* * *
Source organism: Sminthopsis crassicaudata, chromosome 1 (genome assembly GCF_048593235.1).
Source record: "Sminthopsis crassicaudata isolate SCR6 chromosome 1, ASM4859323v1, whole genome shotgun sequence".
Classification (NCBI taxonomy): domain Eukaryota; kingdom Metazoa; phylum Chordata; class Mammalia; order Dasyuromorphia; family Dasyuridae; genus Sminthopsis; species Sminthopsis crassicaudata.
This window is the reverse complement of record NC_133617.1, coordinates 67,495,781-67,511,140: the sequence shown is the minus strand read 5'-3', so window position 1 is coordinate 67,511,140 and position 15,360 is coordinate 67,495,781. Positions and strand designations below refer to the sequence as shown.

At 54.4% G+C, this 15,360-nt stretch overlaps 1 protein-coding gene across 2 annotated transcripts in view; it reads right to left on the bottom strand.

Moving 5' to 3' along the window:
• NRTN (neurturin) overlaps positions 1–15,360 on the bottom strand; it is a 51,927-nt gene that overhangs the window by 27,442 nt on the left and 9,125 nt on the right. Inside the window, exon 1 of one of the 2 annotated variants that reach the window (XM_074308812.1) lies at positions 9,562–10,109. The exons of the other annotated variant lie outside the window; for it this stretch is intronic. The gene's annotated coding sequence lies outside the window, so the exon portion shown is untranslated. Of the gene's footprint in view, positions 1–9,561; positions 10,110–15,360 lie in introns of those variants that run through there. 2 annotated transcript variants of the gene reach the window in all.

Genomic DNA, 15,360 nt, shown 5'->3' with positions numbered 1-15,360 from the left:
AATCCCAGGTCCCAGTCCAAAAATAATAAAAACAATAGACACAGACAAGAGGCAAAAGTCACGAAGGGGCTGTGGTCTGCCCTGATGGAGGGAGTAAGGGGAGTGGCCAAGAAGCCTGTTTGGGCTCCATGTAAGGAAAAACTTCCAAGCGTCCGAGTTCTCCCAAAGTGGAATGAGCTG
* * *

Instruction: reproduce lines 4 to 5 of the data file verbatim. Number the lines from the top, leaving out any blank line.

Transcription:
This window is the reverse complement of record NC_133617.1, coordinates 67,495,781-67,511,140: the sequence shown is the minus strand read 5'-3', so window position 1 is coordinate 67,511,140 and position 15,360 is coordinate 67,495,781. Positions and strand designations below refer to the sequence as shown.

At 54.4% G+C, this 15,360-nt stretch overlaps 1 protein-coding gene across 2 annotated transcripts in view; it reads right to left on the bottom strand.